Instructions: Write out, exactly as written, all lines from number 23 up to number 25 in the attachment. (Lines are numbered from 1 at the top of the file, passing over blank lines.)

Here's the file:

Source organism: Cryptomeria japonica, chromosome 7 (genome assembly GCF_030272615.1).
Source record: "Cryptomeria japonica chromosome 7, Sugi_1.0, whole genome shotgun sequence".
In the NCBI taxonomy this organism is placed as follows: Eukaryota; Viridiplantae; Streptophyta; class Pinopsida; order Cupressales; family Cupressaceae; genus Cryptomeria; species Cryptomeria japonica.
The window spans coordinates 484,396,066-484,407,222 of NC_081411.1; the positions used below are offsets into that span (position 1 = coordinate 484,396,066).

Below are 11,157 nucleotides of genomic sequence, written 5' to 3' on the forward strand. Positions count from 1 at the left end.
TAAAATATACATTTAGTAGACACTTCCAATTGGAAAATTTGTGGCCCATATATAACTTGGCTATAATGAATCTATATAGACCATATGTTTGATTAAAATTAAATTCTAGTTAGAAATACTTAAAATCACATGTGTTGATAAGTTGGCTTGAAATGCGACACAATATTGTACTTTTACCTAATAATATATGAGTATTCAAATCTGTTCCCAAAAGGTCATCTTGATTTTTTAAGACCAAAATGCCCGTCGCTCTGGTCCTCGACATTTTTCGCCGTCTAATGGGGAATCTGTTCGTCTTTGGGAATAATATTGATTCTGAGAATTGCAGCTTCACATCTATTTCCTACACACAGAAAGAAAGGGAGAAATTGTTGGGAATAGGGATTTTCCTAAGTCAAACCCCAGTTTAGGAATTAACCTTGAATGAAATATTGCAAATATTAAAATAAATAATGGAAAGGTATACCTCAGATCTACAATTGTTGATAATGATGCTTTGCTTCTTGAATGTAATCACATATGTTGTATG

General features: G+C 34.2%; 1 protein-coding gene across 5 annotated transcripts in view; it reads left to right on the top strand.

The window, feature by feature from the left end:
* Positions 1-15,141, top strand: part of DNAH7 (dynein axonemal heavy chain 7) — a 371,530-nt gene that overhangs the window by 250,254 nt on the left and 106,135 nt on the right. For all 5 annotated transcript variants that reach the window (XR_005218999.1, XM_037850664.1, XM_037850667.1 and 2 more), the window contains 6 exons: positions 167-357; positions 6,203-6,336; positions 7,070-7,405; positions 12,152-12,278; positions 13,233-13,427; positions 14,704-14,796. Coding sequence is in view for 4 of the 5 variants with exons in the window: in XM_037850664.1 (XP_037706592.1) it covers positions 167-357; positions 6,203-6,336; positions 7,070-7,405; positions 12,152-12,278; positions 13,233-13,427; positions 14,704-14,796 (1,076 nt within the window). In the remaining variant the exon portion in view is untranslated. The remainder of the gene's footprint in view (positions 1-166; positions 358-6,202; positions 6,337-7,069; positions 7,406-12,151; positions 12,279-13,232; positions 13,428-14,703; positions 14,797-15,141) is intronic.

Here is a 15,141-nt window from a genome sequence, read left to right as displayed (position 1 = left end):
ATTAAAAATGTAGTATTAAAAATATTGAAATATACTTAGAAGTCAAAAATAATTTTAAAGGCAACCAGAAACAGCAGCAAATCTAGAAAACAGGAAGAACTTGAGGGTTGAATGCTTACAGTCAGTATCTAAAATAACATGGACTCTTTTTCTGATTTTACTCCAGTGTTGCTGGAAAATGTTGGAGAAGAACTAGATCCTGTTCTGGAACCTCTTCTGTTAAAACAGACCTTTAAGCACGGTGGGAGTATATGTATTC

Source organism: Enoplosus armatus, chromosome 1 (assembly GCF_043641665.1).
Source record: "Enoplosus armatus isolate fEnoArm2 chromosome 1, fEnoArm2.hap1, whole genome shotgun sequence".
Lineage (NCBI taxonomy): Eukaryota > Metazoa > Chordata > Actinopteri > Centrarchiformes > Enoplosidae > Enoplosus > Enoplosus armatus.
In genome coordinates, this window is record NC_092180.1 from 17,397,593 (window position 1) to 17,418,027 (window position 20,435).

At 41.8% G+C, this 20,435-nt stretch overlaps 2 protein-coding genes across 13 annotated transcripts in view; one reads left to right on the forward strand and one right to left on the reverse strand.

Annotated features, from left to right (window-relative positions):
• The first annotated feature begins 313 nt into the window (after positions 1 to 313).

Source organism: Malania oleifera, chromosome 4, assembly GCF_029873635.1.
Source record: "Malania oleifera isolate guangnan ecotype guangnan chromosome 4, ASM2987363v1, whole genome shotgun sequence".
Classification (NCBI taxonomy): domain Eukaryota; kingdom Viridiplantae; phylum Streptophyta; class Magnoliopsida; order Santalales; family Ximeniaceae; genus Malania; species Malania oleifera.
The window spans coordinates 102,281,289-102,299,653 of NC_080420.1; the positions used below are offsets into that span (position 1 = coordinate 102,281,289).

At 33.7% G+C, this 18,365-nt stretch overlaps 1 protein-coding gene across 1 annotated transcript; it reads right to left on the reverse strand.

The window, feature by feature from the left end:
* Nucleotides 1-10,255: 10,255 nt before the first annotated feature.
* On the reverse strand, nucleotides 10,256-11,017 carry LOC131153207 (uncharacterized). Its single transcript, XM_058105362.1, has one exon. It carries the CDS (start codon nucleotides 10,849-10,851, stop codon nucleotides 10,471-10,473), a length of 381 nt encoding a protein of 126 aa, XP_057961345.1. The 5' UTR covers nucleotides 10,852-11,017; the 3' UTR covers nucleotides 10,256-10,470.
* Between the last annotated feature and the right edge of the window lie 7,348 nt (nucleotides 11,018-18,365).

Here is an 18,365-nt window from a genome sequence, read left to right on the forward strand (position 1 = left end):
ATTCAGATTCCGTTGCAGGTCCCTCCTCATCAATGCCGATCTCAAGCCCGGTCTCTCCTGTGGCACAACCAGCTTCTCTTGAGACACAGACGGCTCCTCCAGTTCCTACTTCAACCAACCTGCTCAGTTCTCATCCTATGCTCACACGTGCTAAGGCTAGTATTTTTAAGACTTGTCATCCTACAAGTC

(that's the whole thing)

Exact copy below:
At 33.7% G+C, this 18,365-nt stretch overlaps 1 protein-coding gene across 1 annotated transcript; it reads right to left on the reverse strand.

The window, feature by feature from the left end:
* Nucleotides 1-10,255: 10,255 nt before the first annotated feature.